Hope your broadcast goes well tonight!

Karen Edmisten said...

Oh, Jama, my sympathies again on the loss of your mom. I'm sure this Thanksgiving will be a hard one, as those firsts and milestones are. Hugs to you! And thanks for the good wishes. (I won't watch, as I can't stand to see myself talk. :) Just hope the discussion can be helpful to someone out there.)

LInda Baie said...

It's a wonderful thing to do something publicly what many choose not to share. Even if they continue to be very private, they have heard your conversation, Karen. The poem is lovely, from the heart, touches many parts of my feelings. Thank you.

Tabatha said...

This poem makes me want to give the poet a hug.

It reminds me of Edna St Vincent Millay's "Time Does Not Bring Relief," although Millay's loss is romantic, and Wilcox's could be anything.

I had a miscarriage many years ago and could have used your book then! It's wonderful that people have so many resources, like your book, now.

Karen Edmisten said...

Thanks, Linda, and I'm glad you liked the poem. You were one of the people I thought of when I read it.

Tabatha, I love what you said about wanting to give the poet a hug. And here's {{{one for you.}}}

Joyce Ray said...

Karen, I believe it is so important to have someone who can listen to our grief. It can surface so many years later if we don't share it while the journey is fresh. The poem is lovely and does offer hope while honoring the very real grief.

Mary Lee said...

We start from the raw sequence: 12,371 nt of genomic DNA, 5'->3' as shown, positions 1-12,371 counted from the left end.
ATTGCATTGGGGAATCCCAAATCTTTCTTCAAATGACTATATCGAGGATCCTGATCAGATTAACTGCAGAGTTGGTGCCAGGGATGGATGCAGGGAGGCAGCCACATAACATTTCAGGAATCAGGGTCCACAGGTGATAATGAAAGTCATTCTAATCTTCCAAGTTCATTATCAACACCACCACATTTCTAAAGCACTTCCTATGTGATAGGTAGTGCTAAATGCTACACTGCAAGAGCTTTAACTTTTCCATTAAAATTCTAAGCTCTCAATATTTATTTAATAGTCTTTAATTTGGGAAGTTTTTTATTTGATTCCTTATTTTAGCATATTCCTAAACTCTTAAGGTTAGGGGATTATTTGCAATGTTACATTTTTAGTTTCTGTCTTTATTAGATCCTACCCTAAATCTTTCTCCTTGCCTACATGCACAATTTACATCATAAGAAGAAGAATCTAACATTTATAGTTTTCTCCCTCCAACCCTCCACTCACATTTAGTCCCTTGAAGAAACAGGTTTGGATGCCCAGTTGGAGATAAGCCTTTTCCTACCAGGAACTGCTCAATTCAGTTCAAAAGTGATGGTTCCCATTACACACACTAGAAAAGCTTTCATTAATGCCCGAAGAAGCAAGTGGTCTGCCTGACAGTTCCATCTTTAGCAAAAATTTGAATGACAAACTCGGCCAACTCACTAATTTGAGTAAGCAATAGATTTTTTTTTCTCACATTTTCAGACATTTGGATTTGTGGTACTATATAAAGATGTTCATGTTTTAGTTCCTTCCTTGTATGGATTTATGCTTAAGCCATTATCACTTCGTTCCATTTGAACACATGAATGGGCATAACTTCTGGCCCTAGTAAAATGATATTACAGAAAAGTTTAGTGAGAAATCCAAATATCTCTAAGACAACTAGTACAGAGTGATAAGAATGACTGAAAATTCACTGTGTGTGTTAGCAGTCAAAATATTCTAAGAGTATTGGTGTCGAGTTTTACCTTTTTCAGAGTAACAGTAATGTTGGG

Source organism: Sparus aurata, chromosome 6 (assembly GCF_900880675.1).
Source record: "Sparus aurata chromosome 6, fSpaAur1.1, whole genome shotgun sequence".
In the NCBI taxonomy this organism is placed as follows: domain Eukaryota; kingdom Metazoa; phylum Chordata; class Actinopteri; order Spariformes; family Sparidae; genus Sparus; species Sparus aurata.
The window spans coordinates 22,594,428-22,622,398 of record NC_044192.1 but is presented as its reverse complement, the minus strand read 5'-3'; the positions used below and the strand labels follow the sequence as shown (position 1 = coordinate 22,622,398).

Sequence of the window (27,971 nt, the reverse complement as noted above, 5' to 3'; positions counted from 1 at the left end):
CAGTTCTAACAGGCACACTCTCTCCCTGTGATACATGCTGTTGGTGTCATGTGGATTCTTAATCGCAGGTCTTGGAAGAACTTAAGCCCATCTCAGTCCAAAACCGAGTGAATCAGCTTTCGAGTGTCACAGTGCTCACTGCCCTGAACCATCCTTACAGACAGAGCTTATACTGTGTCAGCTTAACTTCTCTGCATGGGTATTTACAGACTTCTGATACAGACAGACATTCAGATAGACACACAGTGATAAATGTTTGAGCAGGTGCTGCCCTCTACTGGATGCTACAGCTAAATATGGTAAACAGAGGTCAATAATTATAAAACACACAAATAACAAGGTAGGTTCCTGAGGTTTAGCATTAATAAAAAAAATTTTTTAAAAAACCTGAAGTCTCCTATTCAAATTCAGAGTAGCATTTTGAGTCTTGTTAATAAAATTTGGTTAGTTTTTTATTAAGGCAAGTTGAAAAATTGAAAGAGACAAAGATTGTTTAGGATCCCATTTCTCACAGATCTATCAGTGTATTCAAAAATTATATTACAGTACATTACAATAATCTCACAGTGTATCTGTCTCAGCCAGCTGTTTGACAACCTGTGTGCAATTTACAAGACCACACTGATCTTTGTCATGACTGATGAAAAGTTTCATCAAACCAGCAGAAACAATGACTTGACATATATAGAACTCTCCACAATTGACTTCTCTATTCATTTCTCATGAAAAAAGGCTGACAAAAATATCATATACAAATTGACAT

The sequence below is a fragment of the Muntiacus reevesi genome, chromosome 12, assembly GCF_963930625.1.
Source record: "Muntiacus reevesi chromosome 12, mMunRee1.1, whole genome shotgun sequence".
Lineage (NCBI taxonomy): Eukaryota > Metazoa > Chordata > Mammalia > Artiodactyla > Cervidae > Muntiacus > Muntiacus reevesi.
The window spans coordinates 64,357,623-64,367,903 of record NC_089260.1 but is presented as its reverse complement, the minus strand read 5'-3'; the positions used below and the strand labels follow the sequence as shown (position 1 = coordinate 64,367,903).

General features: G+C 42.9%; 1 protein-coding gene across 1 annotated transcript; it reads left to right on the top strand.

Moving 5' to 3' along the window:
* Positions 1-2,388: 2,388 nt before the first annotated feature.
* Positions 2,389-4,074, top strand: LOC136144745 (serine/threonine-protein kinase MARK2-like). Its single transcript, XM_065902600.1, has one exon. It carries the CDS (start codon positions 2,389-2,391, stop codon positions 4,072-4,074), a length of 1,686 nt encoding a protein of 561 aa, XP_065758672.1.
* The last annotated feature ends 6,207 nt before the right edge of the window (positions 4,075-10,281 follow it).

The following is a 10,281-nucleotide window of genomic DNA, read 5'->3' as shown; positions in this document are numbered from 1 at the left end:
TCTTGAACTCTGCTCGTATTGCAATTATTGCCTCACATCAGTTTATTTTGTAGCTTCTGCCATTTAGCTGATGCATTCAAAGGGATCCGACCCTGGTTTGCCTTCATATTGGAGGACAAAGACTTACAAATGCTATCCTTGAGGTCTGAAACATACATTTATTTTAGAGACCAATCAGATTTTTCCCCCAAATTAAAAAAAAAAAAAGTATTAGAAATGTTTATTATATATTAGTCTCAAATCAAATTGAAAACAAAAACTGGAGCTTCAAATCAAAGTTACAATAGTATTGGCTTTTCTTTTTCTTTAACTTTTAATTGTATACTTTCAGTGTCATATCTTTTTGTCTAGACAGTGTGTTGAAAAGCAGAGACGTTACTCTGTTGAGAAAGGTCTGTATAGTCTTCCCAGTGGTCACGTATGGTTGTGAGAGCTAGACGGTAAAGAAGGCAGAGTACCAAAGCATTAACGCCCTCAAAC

This poem captures the sorrow of all kinds of loss perfectly.

Robyn Hood Black said...

Beautiful - and sad. Thank you for sharing. I'm sure the program was healing - just the thing for someone who needed it during such a season.
I had a miscarriage before each child - was just thinking of that the other day myself. {{hugs}} to all...

Karen Edmisten said...

Hugs to you, too, Robyn. :)

Joyce, I agree that the sharing of the grief is so important, and Mary Lee, yes, I think it applies to all kinds of grief.

Autumn said...

Wow, this poem. Wow.

Your book, After Miscarriage, was such a grace-filled help to me last year after my fifth and sixth miscarriages. I've recommended it to so many friends, unfortunately, although they were so relieved to finally read about miscarriage from a Catholic perspective. So, thank you.

Your blog is lovely and I stop by often, although I believe this is my first time commenting here. Thank you for your insights and inspirations.

Because your blog is so lovely, I've nominated you on my site for the One Lovely Blog Award. If you'd like to pay it forward to some of your favorite bloggers, it's simple to participate in the nominations:
~Thank the person who nominated you for the award.
~Add the One Lovely Blog logo to your post.
~Share 7 facts/or things about yourself.
~Nominate about 15 bloggers you admire and inform nominees by commenting on their blog.

I look forward to reading your new book and also your latest blog posts. Be well!

Karen Edmisten said...

Autumn, it's a powerful poem, isn't it?

Is this really the first time you've commented here? I think we've talked on Twitter, though, right?

Thanks so much for your very kind words about After Miscarriage. It's one book I wish there was no need for, and my sympathies on all of your losses and esp. the most recent ones.

Hugs to you, and thank you for the nomination as a Lovely Blog!